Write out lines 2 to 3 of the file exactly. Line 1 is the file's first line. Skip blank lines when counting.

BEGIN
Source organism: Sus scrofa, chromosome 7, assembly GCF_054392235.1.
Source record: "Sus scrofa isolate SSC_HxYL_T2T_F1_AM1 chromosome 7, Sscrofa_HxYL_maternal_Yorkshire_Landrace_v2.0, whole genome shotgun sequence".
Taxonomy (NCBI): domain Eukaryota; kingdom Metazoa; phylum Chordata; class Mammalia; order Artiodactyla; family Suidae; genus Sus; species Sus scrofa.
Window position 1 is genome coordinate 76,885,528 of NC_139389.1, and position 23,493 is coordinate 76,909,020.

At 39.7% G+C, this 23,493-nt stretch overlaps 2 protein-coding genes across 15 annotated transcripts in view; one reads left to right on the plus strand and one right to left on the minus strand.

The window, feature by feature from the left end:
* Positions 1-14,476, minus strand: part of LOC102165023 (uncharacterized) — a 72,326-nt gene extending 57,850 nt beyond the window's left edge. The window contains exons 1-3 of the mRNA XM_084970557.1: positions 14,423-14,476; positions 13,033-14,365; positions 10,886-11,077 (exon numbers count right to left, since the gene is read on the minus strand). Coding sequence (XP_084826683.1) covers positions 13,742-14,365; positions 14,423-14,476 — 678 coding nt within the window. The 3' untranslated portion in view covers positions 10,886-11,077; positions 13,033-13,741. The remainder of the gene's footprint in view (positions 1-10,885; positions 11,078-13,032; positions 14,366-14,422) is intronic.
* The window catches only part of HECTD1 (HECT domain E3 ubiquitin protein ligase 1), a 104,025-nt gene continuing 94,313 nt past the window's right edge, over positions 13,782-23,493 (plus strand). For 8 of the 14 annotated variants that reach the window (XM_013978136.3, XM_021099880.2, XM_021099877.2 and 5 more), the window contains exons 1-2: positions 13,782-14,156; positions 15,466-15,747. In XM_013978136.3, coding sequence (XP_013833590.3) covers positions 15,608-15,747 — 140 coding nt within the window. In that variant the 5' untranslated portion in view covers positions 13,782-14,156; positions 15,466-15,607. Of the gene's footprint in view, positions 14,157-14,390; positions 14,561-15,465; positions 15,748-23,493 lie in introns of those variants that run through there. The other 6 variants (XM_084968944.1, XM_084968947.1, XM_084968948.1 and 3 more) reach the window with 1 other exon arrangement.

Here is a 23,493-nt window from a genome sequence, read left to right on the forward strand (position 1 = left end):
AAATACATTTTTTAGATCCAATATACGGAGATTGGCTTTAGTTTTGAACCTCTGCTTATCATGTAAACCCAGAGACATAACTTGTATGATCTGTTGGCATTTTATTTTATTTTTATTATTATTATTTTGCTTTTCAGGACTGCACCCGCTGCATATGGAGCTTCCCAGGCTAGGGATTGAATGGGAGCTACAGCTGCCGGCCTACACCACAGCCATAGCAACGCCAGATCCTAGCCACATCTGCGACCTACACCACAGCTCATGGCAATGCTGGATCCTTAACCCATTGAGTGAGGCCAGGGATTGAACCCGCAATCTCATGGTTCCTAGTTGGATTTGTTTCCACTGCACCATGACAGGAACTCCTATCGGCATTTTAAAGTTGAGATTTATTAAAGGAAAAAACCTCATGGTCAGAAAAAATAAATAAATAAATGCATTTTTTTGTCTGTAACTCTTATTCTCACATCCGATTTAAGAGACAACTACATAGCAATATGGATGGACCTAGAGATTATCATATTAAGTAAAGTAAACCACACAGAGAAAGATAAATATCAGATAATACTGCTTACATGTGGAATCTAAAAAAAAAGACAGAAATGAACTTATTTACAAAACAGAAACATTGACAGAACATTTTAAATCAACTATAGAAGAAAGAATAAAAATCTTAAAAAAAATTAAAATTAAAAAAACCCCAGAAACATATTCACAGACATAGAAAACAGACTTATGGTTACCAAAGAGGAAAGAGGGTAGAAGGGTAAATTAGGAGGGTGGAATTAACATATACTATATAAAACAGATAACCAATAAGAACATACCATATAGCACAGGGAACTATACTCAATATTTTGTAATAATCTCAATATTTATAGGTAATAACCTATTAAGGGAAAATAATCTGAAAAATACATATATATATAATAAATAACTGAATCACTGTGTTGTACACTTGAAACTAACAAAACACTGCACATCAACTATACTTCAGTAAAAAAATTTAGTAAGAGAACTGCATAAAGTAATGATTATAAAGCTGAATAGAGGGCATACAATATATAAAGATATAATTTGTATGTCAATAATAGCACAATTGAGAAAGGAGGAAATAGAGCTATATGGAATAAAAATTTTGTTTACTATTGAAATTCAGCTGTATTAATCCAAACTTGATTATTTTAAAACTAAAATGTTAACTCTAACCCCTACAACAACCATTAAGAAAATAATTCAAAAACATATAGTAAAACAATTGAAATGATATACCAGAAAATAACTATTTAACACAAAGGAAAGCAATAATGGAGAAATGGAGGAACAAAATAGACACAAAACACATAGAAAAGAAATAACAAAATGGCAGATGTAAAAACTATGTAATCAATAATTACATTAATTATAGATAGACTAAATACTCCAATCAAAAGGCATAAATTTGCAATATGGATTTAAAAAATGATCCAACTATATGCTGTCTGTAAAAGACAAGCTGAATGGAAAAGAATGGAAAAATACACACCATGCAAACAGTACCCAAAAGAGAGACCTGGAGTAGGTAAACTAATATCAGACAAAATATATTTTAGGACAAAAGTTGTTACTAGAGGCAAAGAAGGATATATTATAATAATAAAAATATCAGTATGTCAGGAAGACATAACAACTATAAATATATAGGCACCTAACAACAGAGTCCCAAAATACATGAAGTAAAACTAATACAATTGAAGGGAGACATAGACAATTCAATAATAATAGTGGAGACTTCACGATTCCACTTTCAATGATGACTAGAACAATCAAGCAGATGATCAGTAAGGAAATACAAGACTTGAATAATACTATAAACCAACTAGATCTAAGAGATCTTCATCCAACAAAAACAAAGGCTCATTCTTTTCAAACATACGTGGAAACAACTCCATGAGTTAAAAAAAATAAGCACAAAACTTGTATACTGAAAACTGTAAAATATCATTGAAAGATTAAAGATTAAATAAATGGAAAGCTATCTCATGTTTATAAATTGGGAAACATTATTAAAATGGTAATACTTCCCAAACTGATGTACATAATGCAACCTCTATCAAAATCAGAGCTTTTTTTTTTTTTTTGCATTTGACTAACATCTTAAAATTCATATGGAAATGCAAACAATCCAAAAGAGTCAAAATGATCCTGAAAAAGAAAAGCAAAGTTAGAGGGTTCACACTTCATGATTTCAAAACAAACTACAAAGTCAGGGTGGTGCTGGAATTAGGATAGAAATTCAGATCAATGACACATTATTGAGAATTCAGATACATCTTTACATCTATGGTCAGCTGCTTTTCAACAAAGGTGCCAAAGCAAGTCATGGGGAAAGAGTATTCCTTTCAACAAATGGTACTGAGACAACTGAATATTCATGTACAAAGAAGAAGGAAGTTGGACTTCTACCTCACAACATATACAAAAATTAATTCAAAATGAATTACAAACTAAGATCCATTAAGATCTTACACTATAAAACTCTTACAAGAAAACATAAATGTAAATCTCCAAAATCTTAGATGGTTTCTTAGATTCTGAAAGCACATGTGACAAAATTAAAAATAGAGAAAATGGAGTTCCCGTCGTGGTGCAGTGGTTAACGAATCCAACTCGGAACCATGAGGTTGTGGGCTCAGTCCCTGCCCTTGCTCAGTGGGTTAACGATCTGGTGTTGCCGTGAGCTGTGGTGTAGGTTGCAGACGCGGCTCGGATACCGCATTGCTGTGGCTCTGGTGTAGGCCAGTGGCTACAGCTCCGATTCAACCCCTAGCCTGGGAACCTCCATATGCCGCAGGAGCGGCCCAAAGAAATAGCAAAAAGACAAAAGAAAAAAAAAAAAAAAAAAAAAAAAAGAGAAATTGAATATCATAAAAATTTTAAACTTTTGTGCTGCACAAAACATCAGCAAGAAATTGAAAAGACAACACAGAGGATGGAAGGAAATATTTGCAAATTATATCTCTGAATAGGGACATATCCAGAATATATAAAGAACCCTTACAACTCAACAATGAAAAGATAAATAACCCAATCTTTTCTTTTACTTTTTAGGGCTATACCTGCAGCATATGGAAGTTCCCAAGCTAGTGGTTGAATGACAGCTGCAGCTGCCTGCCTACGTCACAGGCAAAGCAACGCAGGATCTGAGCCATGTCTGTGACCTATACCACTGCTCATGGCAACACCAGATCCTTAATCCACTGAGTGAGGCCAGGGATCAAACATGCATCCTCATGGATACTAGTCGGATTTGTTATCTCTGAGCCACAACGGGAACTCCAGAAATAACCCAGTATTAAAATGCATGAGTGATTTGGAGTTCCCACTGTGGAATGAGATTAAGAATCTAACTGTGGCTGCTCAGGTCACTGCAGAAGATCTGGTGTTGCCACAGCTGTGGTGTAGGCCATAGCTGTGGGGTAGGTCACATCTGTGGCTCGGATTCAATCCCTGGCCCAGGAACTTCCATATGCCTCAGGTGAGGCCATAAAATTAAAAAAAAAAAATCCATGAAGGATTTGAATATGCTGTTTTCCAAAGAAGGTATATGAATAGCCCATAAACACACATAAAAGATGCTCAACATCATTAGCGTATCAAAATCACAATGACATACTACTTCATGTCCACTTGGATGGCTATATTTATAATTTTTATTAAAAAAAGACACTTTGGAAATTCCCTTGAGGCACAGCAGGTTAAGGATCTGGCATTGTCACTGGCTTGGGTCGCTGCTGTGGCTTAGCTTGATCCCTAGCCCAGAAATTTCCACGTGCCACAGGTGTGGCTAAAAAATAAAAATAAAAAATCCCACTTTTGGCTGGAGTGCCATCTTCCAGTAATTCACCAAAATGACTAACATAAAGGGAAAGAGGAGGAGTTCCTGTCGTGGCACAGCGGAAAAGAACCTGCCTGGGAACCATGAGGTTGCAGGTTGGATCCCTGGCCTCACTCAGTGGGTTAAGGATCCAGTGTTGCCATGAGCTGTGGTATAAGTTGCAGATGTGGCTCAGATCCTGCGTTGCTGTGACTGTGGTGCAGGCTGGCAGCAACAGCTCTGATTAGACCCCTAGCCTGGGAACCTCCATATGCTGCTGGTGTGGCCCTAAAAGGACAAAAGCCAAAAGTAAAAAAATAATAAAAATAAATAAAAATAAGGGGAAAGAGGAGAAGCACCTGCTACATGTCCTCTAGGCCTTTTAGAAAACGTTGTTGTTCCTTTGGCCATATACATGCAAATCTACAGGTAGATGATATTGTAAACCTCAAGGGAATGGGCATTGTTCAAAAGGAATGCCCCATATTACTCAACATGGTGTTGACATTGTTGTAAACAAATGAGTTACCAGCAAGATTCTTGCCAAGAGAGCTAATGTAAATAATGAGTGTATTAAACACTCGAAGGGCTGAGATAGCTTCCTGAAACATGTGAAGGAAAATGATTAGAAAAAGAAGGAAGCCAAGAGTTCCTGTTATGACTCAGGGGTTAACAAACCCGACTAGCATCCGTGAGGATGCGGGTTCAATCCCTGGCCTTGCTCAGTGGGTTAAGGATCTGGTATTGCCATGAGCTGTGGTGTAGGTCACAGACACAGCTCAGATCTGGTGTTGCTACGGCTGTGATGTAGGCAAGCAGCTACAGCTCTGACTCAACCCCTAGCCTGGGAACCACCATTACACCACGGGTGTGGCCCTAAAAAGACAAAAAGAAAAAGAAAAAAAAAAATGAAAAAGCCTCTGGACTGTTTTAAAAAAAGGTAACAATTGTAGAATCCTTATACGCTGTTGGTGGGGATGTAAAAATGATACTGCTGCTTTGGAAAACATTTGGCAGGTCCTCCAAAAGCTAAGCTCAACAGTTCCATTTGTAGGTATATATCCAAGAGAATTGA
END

Source record: "Sus scrofa isolate SSC_HxYL_T2T_F1_AM1 chromosome 7, Sscrofa_HxYL_maternal_Yorkshire_Landrace_v2.0, whole genome shotgun sequence".
Taxonomy (NCBI): domain Eukaryota; kingdom Metazoa; phylum Chordata; class Mammalia; order Artiodactyla; family Suidae; genus Sus; species Sus scrofa.